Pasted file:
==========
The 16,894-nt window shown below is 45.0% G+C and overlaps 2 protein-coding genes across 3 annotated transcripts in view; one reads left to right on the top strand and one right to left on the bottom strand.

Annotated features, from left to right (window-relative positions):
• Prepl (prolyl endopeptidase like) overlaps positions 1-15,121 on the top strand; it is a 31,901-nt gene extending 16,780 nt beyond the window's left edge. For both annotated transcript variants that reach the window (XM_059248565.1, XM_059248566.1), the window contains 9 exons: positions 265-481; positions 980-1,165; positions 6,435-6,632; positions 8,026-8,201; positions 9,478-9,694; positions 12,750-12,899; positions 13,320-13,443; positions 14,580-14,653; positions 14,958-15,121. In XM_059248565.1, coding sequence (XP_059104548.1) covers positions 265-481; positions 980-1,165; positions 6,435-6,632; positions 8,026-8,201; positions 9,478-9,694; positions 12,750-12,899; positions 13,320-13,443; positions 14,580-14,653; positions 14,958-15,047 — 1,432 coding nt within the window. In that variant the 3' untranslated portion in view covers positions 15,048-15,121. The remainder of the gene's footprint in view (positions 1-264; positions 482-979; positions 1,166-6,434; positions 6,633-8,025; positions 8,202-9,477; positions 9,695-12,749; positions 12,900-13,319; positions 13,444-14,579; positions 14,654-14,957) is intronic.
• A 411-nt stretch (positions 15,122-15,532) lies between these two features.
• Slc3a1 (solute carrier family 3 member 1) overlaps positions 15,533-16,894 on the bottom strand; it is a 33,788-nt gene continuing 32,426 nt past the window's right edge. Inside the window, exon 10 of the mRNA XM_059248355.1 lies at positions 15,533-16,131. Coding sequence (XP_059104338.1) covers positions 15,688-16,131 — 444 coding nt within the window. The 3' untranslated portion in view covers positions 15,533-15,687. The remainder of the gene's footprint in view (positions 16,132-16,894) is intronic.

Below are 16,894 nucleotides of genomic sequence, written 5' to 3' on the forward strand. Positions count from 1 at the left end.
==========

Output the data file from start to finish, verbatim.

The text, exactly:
The 16,894-nt window shown below is 45.0% G+C and overlaps 2 protein-coding genes across 3 annotated transcripts in view; one reads left to right on the top strand and one right to left on the bottom strand.

Annotated features, from left to right (window-relative positions):
• Prepl (prolyl endopeptidase like) overlaps positions 1-15,121 on the top strand; it is a 31,901-nt gene extending 16,780 nt beyond the window's left edge. For both annotated transcript variants that reach the window (XM_059248565.1, XM_059248566.1), the window contains 9 exons: positions 265-481; positions 980-1,165; positions 6,435-6,632; positions 8,026-8,201; positions 9,478-9,694; positions 12,750-12,899; positions 13,320-13,443; positions 14,580-14,653; positions 14,958-15,121. In XM_059248565.1, coding sequence (XP_059104548.1) covers positions 265-481; positions 980-1,165; positions 6,435-6,632; positions 8,026-8,201; positions 9,478-9,694; positions 12,750-12,899; positions 13,320-13,443; positions 14,580-14,653; positions 14,958-15,047 — 1,432 coding nt within the window. In that variant the 3' untranslated portion in view covers positions 15,048-15,121. The remainder of the gene's footprint in view (positions 1-264; positions 482-979; positions 1,166-6,434; positions 6,633-8,025; positions 8,202-9,477; positions 9,695-12,749; positions 12,900-13,319; positions 13,444-14,579; positions 14,654-14,957) is intronic.
• A 411-nt stretch (positions 15,122-15,532) lies between these two features.
• Slc3a1 (solute carrier family 3 member 1) overlaps positions 15,533-16,894 on the bottom strand; it is a 33,788-nt gene continuing 32,426 nt past the window's right edge. Inside the window, exon 10 of the mRNA XM_059248355.1 lies at positions 15,533-16,131. Coding sequence (XP_059104338.1) covers positions 15,688-16,131 — 444 coding nt within the window. The 3' untranslated portion in view covers positions 15,533-15,687. The remainder of the gene's footprint in view (positions 16,132-16,894) is intronic.

Below are 16,894 nucleotides of genomic sequence, written 5' to 3' on the forward strand. Positions count from 1 at the left end.